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Characterisation, especially by Letters   611

nium to allay them, as I do. Our few peaches have just come to an end, but hope remains that six nectarines, still on their tree, will consent to ripen. We had an orange-coloured turnip for lunch to-day. I had never seen one before. It tasted just like a white one.

How is Bob getting on in Wall Street? Does he dream of millions? Geoffrey Butler is expected back this week from America with plenty to tell. His host took every care of him and lie saw many people    I weary myself with devising a workable constitution for Kantsawa. After writing ever so much I find over and over again that some arrangement won't work rightly and everything has to be altered. I live quite as much in Kantsawa as I do in Haslemere. I go there continually, as on a villeggiatura by a suburban train. But I find it changed at every successive visit, and demolished quarters have to be replanned and rebuilt. It is very cheap to build castles in the air. With all loves. Ever affectionately, FRANCIS GALTON.


MY DEAR LEONARD DARWIN, I can't help in solving your question. The answer must greatly depend on where the people live and how. In many villages, notably Scotch sea-shore ones, the fisherfolk never marry outside their immediate neighbourhood. In such an extreme case the number of their forefathers, any number of generations back, would hardly exceed that of the present villagers. On the other hand, a migratory population might have greatly intermarried with outsiders.

PROBLEM. Noah and his wife have an increasing number of descendants during n generations ; find the r1h generation in which the number of ancestors is largest. (Assume the problem in its utmost simplicity of every 100 persons becoming 100 + a in the next generation)-the figure is something of this sort. I worked it out once, " but forget the result, except that r was not n/2.   : -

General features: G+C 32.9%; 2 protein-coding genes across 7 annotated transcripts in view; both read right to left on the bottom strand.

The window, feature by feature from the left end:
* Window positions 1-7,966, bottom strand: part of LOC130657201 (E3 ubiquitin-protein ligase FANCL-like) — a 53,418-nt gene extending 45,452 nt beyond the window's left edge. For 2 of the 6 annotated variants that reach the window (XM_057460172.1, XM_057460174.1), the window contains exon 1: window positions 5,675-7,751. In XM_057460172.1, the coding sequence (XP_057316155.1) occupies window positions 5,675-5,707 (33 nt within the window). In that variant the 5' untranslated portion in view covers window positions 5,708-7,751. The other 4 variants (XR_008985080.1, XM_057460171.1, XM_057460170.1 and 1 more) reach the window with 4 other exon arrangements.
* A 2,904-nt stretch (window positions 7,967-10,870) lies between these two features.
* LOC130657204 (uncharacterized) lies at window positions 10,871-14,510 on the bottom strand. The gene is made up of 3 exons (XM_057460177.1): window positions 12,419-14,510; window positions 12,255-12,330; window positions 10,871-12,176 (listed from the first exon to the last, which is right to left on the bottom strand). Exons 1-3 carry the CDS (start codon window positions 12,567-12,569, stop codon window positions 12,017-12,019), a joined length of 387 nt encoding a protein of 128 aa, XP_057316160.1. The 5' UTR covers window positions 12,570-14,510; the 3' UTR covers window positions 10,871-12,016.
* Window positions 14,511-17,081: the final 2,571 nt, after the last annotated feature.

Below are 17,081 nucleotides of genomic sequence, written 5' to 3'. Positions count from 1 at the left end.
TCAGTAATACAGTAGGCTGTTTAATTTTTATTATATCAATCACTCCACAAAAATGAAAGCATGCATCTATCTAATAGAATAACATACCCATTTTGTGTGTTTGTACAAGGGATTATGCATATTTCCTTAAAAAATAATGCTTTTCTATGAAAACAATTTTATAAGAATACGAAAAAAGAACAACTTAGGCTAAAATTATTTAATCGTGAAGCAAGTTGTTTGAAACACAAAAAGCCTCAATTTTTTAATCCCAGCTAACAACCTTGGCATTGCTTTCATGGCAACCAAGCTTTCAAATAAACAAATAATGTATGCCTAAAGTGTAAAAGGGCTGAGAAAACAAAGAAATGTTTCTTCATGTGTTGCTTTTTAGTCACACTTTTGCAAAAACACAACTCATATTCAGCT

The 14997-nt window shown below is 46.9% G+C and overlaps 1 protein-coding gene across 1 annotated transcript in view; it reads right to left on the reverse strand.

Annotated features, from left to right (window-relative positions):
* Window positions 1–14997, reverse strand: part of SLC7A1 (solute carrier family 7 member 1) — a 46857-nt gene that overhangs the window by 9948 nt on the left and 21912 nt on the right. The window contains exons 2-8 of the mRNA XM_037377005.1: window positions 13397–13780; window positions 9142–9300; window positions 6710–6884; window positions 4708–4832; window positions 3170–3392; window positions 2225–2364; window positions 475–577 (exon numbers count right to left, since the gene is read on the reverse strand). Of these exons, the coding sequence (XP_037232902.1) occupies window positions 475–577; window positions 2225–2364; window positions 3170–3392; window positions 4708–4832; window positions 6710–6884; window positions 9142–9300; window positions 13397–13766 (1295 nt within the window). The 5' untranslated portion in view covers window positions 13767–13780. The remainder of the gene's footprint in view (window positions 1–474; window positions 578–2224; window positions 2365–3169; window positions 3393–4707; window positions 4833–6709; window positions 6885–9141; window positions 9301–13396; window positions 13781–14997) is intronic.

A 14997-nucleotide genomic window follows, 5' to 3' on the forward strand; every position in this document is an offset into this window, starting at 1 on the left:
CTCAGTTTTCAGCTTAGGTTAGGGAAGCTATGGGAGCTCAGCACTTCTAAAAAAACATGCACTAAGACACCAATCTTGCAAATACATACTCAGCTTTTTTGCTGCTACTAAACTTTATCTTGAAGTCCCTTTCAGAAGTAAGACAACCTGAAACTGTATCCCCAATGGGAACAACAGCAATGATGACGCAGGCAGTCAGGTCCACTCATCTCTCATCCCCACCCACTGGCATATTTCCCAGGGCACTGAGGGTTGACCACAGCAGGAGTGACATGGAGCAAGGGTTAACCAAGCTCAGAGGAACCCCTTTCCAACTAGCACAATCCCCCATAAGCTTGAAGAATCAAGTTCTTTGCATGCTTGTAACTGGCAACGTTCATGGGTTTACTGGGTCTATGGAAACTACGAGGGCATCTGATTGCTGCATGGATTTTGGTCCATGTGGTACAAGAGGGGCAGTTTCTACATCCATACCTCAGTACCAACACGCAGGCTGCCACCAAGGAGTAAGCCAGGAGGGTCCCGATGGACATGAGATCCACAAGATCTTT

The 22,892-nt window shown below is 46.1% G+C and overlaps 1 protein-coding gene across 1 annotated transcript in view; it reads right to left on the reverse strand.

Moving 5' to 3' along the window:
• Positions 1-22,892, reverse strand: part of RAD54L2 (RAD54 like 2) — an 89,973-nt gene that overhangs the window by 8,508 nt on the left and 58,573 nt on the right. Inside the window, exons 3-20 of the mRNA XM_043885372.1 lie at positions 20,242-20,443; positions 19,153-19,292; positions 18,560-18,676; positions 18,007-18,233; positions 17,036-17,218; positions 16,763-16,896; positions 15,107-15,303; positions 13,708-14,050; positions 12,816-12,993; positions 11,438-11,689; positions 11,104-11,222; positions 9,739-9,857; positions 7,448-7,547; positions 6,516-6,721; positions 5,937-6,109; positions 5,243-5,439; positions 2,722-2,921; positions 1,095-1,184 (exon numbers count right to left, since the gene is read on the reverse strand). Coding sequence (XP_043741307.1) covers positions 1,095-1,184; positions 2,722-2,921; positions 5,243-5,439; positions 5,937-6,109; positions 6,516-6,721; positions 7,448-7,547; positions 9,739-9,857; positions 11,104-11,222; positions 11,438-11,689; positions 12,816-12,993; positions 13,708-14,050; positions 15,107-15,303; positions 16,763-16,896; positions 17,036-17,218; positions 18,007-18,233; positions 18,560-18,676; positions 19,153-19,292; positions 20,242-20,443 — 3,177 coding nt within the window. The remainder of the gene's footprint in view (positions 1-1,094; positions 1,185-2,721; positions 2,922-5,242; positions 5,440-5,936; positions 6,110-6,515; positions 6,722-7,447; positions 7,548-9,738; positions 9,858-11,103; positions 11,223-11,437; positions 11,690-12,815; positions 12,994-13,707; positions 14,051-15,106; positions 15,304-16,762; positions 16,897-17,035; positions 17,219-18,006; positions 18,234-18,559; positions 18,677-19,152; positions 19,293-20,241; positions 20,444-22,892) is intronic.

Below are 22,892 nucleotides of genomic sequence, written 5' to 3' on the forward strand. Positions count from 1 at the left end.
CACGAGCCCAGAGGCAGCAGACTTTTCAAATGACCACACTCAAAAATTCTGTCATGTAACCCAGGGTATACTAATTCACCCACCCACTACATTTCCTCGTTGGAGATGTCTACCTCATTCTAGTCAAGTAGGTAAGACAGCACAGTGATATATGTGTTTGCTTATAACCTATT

We are settled in the Hindhead district for the winter, in the above house till   _
Nov. 15, and then in another close by. I pull on-sometimes rather badly, often rather
well, but very infirm always, and am wheeled about and carried up and down stairs. But I have
nothing to complain of. I sleep like Morpheus and enjoy a chastened dietary, and have had my


I hear, from time to time, personal and scientific news from men like Sir A. Geikie, who lives within a distant reach and there are many nice people about. My niece takes excellent care of me. The village is not far off where the following occurred-told me by the Vicar's soil:

Vicar. "Why, Mary, is the old woman dead at last? she seemed to me fairly well yesterday."

Jfary. "Yes, sir. Her cough had been bad and noisy at nights for long, and Jim said to me last night, 'I can't abide that cough; get up, Mary, and put the pillow on your Mother!' So I got up and put the pillow on her, and she was that weak, her spirit flew away like a bird."

Bhan (Haschisch)-in cigarettes is, I find, a great solace in fits of bad asthma and cough.

How good the photographs are in the Royal Geographical Journal. You will be hard at work soon with those stirring people. Remember Ine please most kindly to your wife and two brothers now with you. Ever sincerely yours, FRANCIS GALTON.


MY DEAR MILLY, Dim left us this morning perfectly well. I wish she could have stayed longer. I had a "private" note last week from the President of the Royal Society to say that the Council had awarded me the Copley Medal, but that it was not to be publicly announced yet; it is, however, in the newspapers to-day! It is the "blue ribbon" of the scientific world, and I am of course deeply gratified. One is awarded annually, without distinction of nationality or of tinge when the scientific work was done, whether lately or some years back. As a fact, an Englishman gets the Medal not quite so often as once in two years. About five other living Englishmen have it. People are always very kind to me, but I wish my Father and Emma were alive. It would have given them real pleasure. We move to the new house in a month's time. Eva is off for the day to her old friend the blind Mrs A'Court.

Ever affectionately, FRANCIS GALTON. What a nuisance about your motor! What a shameful blot!!


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